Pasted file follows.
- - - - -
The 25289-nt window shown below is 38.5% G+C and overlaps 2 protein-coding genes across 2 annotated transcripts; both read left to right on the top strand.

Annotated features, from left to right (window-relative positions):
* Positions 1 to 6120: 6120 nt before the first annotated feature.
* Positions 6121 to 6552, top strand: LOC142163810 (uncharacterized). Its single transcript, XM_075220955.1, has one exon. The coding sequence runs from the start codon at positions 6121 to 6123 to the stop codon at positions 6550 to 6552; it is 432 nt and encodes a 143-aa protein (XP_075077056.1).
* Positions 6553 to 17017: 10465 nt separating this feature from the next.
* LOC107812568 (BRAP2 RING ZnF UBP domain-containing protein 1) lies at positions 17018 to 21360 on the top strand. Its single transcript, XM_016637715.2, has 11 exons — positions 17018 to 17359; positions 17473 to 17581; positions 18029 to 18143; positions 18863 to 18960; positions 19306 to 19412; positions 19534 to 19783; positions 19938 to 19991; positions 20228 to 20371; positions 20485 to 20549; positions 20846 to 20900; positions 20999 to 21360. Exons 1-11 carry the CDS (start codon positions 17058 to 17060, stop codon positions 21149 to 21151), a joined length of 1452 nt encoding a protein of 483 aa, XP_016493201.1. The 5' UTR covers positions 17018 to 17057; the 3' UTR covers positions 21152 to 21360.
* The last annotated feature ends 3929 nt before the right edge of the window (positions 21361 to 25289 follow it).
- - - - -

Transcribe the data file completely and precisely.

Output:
The 25289-nt window shown below is 38.5% G+C and overlaps 2 protein-coding genes across 2 annotated transcripts; both read left to right on the top strand.

Annotated features, from left to right (window-relative positions):
* Positions 1 to 6120: 6120 nt before the first annotated feature.
* Positions 6121 to 6552, top strand: LOC142163810 (uncharacterized). Its single transcript, XM_075220955.1, has one exon. The coding sequence runs from the start codon at positions 6121 to 6123 to the stop codon at positions 6550 to 6552; it is 432 nt and encodes a 143-aa protein (XP_075077056.1).
* Positions 6553 to 17017: 10465 nt separating this feature from the next.
* LOC107812568 (BRAP2 RING ZnF UBP domain-containing protein 1) lies at positions 17018 to 21360 on the top strand. Its single transcript, XM_016637715.2, has 11 exons — positions 17018 to 17359; positions 17473 to 17581; positions 18029 to 18143; positions 18863 to 18960; positions 19306 to 19412; positions 19534 to 19783; positions 19938 to 19991; positions 20228 to 20371; positions 20485 to 20549; positions 20846 to 20900; positions 20999 to 21360. Exons 1-11 carry the CDS (start codon positions 17058 to 17060, stop codon positions 21149 to 21151), a joined length of 1452 nt encoding a protein of 483 aa, XP_016493201.1. The 5' UTR covers positions 17018 to 17057; the 3' UTR covers positions 21152 to 21360.
* The last annotated feature ends 3929 nt before the right edge of the window (positions 21361 to 25289 follow it).